Six years ago, it emerged top executives at camera manufacturer Olympus had falsified accounts to conceal losses of more than $900m in one of the biggest financial frauds in Japan’s history. The scandal has now culminated in a $520m fine, which has been charged jointly to six individuals who were implicated in the cover-up.
The defendants include five former high-ranking executives of Olympus, as well as the company’s former chairman, Tsuyoshi Kikukawa. While one of the six individuals has since died, the fine will be passed on to his heirs.
While one of the six individuals has since died, the fine will be passed on to his heirs
The Olympus scandal came to a head in 2011 when then-CEO Michael Woodford confronted the board regarding his concerns over suspiciously large payments related to acquisitions. Following the challenge, Woodford was promptly dismissed by the board. An investigation into the incident revealed a long-running cover-up effort dating back to the 1990s, in which losses of $1.7bn were concealed from shareholders.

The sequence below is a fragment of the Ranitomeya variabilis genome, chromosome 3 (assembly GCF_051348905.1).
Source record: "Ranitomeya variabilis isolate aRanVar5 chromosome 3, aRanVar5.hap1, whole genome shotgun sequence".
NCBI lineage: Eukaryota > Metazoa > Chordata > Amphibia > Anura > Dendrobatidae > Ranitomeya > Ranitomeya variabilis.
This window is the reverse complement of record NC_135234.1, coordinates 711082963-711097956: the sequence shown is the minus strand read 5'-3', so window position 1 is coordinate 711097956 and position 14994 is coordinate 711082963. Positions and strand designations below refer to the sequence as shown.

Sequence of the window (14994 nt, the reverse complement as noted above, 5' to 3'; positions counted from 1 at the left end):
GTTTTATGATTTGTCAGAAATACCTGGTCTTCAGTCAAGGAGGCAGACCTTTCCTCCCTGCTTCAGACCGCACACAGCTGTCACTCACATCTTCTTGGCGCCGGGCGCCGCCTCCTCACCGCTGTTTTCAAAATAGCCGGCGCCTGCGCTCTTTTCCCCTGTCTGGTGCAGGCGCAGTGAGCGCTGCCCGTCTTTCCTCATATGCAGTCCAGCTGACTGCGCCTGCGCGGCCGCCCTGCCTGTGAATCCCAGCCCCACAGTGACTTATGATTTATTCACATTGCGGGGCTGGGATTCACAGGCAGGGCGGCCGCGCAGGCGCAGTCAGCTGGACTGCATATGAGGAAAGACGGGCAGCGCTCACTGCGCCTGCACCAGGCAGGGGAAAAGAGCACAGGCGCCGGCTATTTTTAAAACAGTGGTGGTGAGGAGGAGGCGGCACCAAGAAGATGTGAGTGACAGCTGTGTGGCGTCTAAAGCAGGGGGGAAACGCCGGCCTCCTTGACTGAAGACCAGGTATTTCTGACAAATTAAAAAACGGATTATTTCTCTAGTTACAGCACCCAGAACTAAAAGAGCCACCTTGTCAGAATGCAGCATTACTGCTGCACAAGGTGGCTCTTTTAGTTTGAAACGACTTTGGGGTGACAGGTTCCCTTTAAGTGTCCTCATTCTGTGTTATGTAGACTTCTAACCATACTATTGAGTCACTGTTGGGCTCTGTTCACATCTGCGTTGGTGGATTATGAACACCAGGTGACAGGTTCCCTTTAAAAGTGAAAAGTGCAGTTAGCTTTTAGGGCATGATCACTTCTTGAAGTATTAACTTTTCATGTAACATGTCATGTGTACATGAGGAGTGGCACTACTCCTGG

The lawsuit was filed by Olympus and its shareholders, who were looking to receive compensation for the damage incurred by the company as a result of the fraud.
According to The Mainichi, upon making the charge, Presiding Judge Akihiko Otake said: “If the former chairman and the others had not neglected their duties, the company would not have submitted false securities reports. Therefore, the defendants are obligated to compensate the company.”
The case was launched against 16 executives, but ultimately only six were held responsible for damages. The remaining 10 were absolved as, according to Otake, they “were not in a position to become suspicious. Therefore, it cannot be recognised that they neglected their duties, such as those to investigate any alleged illegal practices”.
Since the scandal erupted in 2011, Olympus’ stock prices have gradually recovered. The company’s reputation, however, remains dented.